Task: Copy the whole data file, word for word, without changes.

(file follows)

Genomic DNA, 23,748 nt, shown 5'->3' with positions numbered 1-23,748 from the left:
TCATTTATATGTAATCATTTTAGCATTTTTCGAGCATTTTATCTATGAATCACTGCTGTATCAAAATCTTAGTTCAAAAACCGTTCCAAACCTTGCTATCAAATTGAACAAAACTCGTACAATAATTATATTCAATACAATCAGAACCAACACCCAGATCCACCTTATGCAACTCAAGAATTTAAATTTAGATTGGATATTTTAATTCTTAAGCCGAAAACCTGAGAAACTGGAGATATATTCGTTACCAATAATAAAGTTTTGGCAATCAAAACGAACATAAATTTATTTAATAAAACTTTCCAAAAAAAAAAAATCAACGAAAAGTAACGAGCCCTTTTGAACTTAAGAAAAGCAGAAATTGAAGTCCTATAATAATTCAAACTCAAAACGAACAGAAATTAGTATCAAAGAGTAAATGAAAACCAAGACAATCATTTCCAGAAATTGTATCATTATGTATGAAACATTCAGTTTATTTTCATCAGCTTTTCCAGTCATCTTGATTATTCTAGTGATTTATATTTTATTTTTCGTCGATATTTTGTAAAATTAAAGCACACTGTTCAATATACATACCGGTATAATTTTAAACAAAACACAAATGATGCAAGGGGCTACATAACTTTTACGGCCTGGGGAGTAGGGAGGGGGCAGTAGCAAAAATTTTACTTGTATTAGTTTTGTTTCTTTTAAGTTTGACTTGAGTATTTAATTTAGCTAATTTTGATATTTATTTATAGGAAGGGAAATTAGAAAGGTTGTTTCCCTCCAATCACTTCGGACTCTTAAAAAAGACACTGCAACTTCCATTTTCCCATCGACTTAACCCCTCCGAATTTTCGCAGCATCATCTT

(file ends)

Genomic DNA, 23,748 nt, shown 5'->3' with positions numbered 1-23,748 from the left:
TCATTTATATGTAATCATTTTAGCATTTTTCGAGCATTTTATCTATGAATCACTGCTGTATCAAAATCTTAGTTCAAAAACCGTTCCAAACCTTGCTATCAAATTGAACAAAACTCGTACAATAATTATATTCAATACAATCAGAACCAACACCCAGATCCACCTTATGCAACTCAAGAATTTAAATTTAGATTGGATATTTTAATTCTTAAGCCGAAAACCTGAGAAACTGGAGATATATTCGTTACCAATAATAAAGTTTTGGCAATCAAAACGAACATAAATTTATTTAATAAAACTTTCCAAAAAAAAAAAATCAACGAAAAGTAACGAGCCCTTTTGAACTTAAGAAAAGCAGAAATTGAAGTCCTATAATAATTCAAACTCAAAACGAACAGAAATTAGTATCAAAGAGTAAATGAAAACCAAGACAATCATTTCCAGAAATTGTATCATTATGTATGAAACATTCAGTTTATTTTCATCAGCTTTTCCAGTCATCTTGATTATTCTAGTGATTTATATTTTATTTTTCGTCGATATTTTGTAAAATTAAAGCACACTGTTCAATATACATACCGGTATAATTTTAAACAAAACACAAATGATGCAAGGGGCTACATAACTTTTACGGCCTGGGGAGTAGGGAGGGGGCAGTAGCAAAAATTTTACTTGTATTAGTTTTGTTTCTTTTAAGTTTGACTTGAGTATTTAATTTAGCTAATTTTGATATTTATTTATAGGAAGGGAAATTAGAAAGGTTGTTTCCCTCCAATCACTTCGGACTCTTAAAAAAGACACTGCAACTTCCATTTTCCCATCGACTTAACCCCTCCGAATTTTCGCAGCATCATCTT